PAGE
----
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Home :: Archive :: 1999 :: February ::
Re: Bloom
The Shakespeare Conference: SHK 10.0199  Sunday, 7 February 1999.

[1]     From:   Simon Malloch <
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        Date:   Friday, 05 Feb 1999 22:22:37 +0800
        Subj:   Re: SHK 10.0191 Re: Bloom

[2]     From:   Robin Hamilton <
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        Date:   Friday, 05 Feb 1999
        Subj:   Re: SHK 10.0191 Re: Bloom


[1]-----------------------------------------------------------------
From:           Simon Malloch <
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Date:           Friday, 05 Feb 1999 22:22:37 +0800
Subject: 10.0191 Re: Bloom
Comment:        Re: SHK 10.0191 Re: Bloom

Bob Haas writes,  inter alia:

> And I doubt very much that [Bloom's] point was to dismiss performance.

Spot on, Bob.  The topic of Bloom's lecture was reading.  His comments
in relation to Shakespeare in that lecture are thus made within that
context.

In *Shakespeare: the Invention of the Human*,  Bloom claims to write
both for the reader (there's Johnson again) and theatergoer.

Simon Malloch.

[2]-------------------------------------------------------------
From:           Robin Hamilton <
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Date:           Friday, 05 Feb 1999
Subject: 10.0191 Re: Bloom
Comment:        Re: SHK 10.0191 Re: Bloom

>Terence Hawkes dismisses Bloom's adherence to the printed word, and I
>understand the argument that Shakespeare did not write reading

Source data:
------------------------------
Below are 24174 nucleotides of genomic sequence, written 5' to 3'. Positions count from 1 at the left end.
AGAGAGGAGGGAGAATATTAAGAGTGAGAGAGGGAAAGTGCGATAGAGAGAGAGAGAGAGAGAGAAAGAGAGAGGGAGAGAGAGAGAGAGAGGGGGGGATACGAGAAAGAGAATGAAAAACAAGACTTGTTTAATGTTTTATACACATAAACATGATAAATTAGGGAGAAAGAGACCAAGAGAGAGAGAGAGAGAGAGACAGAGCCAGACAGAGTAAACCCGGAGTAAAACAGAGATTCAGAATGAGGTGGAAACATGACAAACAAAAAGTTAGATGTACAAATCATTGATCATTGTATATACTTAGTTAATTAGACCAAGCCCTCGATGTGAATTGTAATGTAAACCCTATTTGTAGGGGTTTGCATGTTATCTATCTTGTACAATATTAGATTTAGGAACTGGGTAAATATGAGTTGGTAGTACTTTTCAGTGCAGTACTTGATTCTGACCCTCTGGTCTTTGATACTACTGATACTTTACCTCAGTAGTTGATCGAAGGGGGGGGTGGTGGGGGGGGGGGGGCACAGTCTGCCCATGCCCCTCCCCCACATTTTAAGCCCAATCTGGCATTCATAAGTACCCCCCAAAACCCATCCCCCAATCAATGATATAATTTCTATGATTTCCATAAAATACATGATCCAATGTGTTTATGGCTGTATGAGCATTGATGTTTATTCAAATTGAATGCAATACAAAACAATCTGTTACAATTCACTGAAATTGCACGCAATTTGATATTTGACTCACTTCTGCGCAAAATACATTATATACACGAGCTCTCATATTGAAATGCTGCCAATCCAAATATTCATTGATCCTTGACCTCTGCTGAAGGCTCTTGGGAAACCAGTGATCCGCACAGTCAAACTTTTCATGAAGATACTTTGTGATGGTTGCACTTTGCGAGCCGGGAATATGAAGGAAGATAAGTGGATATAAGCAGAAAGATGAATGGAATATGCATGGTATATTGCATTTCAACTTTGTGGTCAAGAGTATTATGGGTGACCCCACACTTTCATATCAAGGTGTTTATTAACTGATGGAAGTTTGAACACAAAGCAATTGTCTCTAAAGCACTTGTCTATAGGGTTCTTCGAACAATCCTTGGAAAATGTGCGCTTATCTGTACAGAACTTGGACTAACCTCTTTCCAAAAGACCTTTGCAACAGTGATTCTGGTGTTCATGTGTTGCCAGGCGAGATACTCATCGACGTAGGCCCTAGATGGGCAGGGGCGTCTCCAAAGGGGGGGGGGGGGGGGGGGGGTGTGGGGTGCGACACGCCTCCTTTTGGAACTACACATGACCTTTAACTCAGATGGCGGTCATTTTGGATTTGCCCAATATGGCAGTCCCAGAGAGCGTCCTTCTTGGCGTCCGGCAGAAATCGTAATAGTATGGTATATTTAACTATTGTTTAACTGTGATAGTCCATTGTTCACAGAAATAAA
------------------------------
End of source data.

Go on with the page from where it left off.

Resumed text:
>materials.  <SNIP>  Most of us came to these works first
>through the printed word and most still maintain the major part of our
>connection through the printed word.
>Dale Lyles

Not to mention that about half of the plays in the Folio came out in
cheap-and-nasty Quartos while Shakespeare was still alive-hardly an
expensive up-market imprint compared to the Folio.  So that would
suggest the plebs were reading the plays before the aristos.  Equally,
it shows there was at least enough of a market of people wanting to
+read+ Shakespeare (even a quarto would be priced above the
souvenir-equivalent of today's theatre program) for it to be worth the
booksellers' while to issue them.

And in 1600, five good Quartos (not even counting Lucrece) and three bad
Quartos of play texts by Shakespeare were printed-I haven't the figures
to hand, but I think this accounts for approximately a quarter of +all+
printed play texts of that year which have survived.  So when
Shakespeare comes to write Hamlet, he must be aware that there's a good
chance, whether he likes it or not, that it will be printed and read.

Then there's Ben Jonson's 1616 folio with Volpone and a few other plays
which still manage to get themselves staged.

The Dreadful Heresy that Terence Hawkes deplores may be that, but it
does seem to be one which was already in existence at least as early as
the turn of the seventeenth century.

Robin Hamilton
 

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